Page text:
How to Use a Pulse Oximeter - Watsons Health

How to Use a Pulse Oximeter

A pulse oximeter is a small, clip-like device that attaches to a finger, toe, or an earlobe. It provides a painless and reliable way for doctors to measure a person’s blood oxygen levels. A pulse oximeter uses infrared light refraction to measure how well oxygen is binding to your red blood cells.

Pulse oximeters are commonly used in critical care settings such as emergency rooms and hospitals to monitor patients with conditions that can affect oxygen levels in blood. These conditions include:

  • chronic obstructive pulmonary disease (COPD),
  • asthma,
  • lung cancer,
  • anemia,
  • heart attack or heart failure,
  • congenital heart defects, and
  • pneumonia.

Because COVID-19 often causes pneumonia, the use of pulse oximeters in hospitals and even in homes has significantly increased since the pandemic began.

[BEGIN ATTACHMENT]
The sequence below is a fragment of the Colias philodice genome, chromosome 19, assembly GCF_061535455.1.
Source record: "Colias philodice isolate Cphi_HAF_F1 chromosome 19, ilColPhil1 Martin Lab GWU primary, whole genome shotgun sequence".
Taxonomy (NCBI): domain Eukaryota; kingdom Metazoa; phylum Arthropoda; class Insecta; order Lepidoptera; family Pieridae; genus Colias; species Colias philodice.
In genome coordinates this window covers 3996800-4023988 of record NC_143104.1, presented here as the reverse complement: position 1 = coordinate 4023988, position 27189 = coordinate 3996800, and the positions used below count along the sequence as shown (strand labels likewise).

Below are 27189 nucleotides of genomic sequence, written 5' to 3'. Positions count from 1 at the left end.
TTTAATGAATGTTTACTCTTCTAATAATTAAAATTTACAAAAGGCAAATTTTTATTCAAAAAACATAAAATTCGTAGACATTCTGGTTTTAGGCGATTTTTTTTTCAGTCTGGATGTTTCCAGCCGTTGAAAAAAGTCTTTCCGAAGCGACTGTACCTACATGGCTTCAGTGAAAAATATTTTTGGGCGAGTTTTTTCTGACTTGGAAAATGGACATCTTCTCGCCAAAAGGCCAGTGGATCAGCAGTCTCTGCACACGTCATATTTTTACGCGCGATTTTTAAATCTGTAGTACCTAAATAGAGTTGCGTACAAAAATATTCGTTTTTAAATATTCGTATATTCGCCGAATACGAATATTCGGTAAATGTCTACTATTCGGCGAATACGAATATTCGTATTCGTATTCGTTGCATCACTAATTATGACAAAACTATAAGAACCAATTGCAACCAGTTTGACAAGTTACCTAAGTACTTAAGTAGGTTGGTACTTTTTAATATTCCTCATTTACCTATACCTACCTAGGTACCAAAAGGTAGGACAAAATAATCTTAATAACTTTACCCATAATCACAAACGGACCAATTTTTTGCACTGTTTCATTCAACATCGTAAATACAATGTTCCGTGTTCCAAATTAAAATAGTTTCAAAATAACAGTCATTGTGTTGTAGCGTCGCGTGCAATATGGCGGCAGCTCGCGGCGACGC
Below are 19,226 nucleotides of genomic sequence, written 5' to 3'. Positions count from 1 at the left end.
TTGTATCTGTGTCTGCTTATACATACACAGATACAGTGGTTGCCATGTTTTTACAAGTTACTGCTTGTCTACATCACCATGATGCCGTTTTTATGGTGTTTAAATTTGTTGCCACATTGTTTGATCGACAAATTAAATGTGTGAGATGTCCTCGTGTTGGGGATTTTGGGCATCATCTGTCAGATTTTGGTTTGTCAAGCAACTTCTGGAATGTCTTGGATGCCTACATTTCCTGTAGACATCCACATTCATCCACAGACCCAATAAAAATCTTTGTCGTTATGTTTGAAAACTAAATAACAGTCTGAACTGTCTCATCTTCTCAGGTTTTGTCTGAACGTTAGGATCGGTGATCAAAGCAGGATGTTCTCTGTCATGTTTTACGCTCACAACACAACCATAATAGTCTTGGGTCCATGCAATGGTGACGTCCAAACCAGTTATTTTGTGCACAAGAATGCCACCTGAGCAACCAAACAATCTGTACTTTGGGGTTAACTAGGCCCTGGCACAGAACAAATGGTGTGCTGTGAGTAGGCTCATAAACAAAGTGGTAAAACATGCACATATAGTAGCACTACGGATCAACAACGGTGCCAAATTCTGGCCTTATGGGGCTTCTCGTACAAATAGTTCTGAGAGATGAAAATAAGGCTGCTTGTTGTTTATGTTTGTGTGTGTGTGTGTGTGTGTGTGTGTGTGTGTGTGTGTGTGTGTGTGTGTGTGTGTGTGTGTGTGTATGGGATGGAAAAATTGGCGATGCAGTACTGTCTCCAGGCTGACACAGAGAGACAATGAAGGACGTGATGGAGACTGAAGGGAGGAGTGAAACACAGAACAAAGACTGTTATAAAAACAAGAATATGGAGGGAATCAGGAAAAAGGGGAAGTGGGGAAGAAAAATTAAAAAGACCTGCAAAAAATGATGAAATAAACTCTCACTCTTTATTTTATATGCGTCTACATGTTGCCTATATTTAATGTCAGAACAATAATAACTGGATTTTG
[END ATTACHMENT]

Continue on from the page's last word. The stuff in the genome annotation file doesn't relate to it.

Here are the steps on how to properly use a pulse oximeter:

  1. Turn the pulse oximeter on.
  2. Clip it on the end of your finger, with your nail facing up. The pulse oximeter may not work if you have cold hands, or wear nail polish or artificial nails. To make the pulse oximeter work, warm your hand, remove the nail polish or nail, or try a different finger.
  3. Wait for a few seconds for the results to appear.

The pulse oximeter gives two results: your blood oxygen saturation level (SpO2) and your pulse rate (PR). For most healthy individuals, an oxygen saturation level of 95 percent is considered normal. The normal pulse rate for healthy adults ranges from 60 to 100 beats per minute. Your doctor can help explain the normal numbers for you.

Your doctor may recommend checking your oxygen level twice a day, during exercise, or anytime your symptoms get worse. Write down the results in case you need to show them to your doctor.

Talk to your doctor for more information on how to use a pulse oximeter.

Shop at Watsons for prescription medications and other essential healthcare needs.


References: Accessed 16 September 2021 Accessed 16 September 2021 Accessed 16 September 2021 Accessed 16 September 2021 Accessed 16 September 2021 Accessed 16 September 2021

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